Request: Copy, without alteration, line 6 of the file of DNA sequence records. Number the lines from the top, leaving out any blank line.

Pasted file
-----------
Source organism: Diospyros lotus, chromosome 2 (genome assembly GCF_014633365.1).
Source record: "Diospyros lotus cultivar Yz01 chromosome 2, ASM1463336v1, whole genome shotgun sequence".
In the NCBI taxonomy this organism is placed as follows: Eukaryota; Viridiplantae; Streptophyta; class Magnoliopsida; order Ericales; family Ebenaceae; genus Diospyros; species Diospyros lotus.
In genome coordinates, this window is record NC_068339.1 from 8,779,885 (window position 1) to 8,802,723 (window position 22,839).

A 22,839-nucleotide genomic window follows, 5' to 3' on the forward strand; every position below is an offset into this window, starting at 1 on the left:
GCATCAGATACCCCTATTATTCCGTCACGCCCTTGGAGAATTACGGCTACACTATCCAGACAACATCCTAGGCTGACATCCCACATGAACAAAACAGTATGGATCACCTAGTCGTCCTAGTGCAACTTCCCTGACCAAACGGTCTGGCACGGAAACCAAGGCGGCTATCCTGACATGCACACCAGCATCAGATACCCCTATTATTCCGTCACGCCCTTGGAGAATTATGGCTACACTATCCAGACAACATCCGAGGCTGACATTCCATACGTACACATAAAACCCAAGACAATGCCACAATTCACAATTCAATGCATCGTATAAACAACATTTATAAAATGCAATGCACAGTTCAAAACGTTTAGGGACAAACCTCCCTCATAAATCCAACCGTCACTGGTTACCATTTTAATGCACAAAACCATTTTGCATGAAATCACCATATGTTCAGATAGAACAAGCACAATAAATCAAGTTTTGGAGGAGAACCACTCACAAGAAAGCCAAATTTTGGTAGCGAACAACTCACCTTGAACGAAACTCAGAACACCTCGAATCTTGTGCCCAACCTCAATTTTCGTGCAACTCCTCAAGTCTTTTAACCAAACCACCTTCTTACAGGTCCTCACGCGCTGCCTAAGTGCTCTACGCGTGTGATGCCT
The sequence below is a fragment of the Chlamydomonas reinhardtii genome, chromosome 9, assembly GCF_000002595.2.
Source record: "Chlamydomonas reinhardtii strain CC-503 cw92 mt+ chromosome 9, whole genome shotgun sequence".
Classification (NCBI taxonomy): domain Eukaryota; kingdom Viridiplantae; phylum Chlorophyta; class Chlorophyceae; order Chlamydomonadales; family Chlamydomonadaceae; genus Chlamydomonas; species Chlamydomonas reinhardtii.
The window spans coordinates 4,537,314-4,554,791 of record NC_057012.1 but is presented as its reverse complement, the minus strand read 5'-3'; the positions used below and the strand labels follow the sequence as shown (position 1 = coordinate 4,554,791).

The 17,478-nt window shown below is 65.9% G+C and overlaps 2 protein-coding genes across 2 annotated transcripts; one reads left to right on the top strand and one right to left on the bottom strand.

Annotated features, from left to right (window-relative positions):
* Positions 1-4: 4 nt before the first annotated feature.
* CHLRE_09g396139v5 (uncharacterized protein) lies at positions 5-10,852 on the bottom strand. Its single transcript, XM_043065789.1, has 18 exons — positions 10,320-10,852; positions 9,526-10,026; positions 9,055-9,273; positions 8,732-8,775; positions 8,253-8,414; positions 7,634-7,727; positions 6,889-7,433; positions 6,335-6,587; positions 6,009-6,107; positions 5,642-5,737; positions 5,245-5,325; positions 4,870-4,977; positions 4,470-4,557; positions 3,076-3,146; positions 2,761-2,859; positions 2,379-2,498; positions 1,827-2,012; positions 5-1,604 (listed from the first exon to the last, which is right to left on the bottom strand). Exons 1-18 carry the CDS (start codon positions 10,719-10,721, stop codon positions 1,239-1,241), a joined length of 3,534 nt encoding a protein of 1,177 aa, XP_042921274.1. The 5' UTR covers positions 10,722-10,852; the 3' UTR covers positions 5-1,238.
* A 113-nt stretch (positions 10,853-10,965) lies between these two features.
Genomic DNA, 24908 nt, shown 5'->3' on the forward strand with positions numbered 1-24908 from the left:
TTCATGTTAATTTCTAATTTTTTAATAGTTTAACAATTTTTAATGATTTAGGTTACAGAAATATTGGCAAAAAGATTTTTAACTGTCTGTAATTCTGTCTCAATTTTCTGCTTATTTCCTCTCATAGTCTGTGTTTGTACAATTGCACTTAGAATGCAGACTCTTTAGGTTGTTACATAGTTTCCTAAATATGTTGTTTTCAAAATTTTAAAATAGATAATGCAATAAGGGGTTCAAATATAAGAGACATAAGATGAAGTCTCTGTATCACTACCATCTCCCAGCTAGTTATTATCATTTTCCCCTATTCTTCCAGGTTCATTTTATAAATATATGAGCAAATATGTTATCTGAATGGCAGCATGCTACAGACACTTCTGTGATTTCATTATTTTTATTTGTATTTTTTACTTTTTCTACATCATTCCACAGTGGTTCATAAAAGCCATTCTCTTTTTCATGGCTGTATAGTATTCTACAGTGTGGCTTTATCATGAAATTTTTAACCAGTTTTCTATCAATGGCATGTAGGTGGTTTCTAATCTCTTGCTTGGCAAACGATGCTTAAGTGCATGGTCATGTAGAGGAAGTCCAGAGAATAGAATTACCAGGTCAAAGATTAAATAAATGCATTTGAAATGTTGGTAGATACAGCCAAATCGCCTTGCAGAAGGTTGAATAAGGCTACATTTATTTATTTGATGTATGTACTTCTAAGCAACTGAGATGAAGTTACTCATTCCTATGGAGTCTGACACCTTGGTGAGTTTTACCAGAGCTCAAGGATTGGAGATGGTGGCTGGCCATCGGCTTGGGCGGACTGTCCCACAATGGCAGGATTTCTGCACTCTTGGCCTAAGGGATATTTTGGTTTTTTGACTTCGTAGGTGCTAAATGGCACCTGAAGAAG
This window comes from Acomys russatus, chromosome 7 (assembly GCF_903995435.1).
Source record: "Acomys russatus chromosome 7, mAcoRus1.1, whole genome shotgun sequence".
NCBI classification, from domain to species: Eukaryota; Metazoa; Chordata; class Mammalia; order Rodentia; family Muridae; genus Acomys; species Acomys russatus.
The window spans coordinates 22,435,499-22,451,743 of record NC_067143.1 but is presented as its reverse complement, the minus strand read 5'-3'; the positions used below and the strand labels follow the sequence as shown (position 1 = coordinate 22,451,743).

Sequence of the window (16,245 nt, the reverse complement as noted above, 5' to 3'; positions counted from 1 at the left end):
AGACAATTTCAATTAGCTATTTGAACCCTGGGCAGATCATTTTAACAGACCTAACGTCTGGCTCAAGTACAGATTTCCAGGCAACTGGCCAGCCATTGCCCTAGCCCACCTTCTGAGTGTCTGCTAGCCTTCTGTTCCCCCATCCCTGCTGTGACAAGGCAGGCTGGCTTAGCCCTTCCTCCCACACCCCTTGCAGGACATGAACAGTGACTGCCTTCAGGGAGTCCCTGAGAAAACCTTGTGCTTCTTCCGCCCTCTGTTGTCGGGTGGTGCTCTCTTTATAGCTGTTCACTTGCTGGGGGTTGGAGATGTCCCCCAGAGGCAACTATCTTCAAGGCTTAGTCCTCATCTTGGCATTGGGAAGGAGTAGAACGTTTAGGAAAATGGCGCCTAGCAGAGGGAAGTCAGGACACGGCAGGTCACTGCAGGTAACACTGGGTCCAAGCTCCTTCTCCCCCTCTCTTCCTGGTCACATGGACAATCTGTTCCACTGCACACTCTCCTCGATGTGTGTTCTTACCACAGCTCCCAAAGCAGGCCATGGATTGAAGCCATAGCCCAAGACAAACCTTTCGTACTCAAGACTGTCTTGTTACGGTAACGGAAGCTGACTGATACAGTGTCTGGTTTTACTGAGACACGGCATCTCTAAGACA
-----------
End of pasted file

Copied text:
GCATCAGATACCCCTATTATTCCGTCACGCCCTTGGAGAATTACGGCTACACTATCCAGACAACATCCTAGGCTGACATCCCACATGAACAAAACAGTATGGATCACCTAGTCGTCCTAGTGCAACTTCCCTGACCAAACGGTCTGGCACGGAAACCAAGGCGGCTATCCTGACATGCACACCAGCATCAGATACCCCTATTATTCCGTCACGCCCTTGGAGAATTATGGCTACACTATCCAGACAACATCCGAGGCTGACATTCCATACGTACACATAAAACCCAAGACAATGCCACAATTCACAATTCAATGCATCGTATAAACAACATTTATAAAATGCAATGCACAGTTCAAAACGTTTAGGGACAAACCTCCCTCATAAATCCAACCGTCACTGGTTACCATTTTAATGCACAAAACCATTTTGCATGAAATCACCATATGTTCAGATAGAACAAGCACAATAAATCAAGTTTTGGAGGAGAACCACTCACAAGAAAGCCAAATTTTGGTAGCGAACAACTCACCTTGAACGAAACTCAGAACACCTCGAATCTTGTGCCCAACCTCAATTTTCGTGCAACTCCTCAAGTCTTTTAACCAAACCACCTTCTTACAGGTCCTCACGCGCTGCCTAAGTGCTCTACGCGTGTGATGCCT